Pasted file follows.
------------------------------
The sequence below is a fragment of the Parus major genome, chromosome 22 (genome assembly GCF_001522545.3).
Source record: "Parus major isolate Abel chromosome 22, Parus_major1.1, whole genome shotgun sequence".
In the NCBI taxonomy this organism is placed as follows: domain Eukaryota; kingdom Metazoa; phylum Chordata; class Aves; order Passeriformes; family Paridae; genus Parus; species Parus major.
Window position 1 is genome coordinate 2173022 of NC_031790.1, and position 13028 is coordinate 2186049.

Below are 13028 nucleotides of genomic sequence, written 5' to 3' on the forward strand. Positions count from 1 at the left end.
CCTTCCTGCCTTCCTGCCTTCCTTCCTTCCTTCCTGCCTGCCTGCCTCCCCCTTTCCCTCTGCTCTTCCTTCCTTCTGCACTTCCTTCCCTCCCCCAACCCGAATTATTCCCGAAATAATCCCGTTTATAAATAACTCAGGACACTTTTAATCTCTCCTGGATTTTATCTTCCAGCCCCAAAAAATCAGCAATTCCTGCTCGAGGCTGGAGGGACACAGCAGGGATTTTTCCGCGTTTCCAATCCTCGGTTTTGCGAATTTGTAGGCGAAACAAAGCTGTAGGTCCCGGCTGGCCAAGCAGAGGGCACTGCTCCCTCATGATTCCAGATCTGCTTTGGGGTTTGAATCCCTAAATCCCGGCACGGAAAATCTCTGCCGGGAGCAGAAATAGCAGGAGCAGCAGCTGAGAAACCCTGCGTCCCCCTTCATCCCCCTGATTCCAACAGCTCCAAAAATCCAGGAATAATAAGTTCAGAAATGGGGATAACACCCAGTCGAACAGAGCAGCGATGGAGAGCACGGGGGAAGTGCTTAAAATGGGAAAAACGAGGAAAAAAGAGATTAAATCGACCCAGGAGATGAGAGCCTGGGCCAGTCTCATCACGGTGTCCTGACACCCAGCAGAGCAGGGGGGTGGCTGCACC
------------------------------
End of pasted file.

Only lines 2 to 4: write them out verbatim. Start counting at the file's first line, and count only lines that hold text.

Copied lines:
Source record: "Parus major isolate Abel chromosome 22, Parus_major1.1, whole genome shotgun sequence".
In the NCBI taxonomy this organism is placed as follows: domain Eukaryota; kingdom Metazoa; phylum Chordata; class Aves; order Passeriformes; family Paridae; genus Parus; species Parus major.
Window position 1 is genome coordinate 2173022 of NC_031790.1, and position 13028 is coordinate 2186049.